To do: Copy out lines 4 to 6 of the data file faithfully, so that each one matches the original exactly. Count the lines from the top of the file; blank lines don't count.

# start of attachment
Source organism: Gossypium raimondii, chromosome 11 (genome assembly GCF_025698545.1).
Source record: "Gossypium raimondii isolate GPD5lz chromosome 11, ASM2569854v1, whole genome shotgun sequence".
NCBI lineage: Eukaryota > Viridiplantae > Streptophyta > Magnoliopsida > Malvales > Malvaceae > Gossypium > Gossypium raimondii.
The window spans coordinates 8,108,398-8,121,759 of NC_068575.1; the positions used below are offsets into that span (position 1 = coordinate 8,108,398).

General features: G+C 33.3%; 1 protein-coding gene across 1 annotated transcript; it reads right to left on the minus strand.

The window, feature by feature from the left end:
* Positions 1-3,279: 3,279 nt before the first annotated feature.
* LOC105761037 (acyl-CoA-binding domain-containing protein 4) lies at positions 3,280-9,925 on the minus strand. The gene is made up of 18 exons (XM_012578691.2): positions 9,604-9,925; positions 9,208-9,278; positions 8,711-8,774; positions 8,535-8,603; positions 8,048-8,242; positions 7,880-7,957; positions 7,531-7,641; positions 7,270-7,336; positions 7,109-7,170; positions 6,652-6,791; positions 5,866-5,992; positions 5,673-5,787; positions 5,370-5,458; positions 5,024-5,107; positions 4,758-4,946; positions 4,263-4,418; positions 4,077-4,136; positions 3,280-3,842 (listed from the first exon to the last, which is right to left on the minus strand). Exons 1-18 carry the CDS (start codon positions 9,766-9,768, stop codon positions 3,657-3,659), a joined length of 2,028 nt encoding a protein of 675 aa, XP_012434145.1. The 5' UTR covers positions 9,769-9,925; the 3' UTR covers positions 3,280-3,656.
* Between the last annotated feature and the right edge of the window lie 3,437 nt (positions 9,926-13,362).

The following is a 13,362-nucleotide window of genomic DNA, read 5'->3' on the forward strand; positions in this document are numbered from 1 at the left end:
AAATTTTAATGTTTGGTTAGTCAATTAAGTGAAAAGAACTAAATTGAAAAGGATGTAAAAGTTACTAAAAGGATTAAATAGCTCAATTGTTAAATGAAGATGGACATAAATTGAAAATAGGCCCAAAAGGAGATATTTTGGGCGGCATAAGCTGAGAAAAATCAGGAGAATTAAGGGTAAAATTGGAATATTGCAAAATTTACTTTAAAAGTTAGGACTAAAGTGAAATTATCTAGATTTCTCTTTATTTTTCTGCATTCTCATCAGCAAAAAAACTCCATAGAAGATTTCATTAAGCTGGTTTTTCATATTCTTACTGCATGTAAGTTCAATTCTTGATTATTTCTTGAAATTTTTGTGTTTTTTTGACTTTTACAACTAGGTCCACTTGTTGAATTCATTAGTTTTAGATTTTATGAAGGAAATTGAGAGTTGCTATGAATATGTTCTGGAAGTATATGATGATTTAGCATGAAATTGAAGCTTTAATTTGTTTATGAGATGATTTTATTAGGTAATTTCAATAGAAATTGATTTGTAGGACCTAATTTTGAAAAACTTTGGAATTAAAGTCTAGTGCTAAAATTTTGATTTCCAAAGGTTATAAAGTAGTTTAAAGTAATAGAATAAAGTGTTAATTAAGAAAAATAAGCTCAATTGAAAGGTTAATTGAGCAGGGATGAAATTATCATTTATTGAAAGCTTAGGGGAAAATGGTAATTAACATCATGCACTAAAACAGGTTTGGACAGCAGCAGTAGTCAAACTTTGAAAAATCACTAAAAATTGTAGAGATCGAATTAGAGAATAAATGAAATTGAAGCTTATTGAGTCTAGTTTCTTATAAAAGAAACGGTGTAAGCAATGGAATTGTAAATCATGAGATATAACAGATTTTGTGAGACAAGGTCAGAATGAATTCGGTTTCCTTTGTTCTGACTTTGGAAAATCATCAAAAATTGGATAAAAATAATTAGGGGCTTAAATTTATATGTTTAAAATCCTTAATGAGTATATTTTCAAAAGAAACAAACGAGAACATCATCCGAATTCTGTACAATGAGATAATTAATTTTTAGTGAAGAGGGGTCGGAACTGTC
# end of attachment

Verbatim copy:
The window spans coordinates 8,108,398-8,121,759 of NC_068575.1; the positions used below are offsets into that span (position 1 = coordinate 8,108,398).

General features: G+C 33.3%; 1 protein-coding gene across 1 annotated transcript; it reads right to left on the minus strand.

The window, feature by feature from the left end: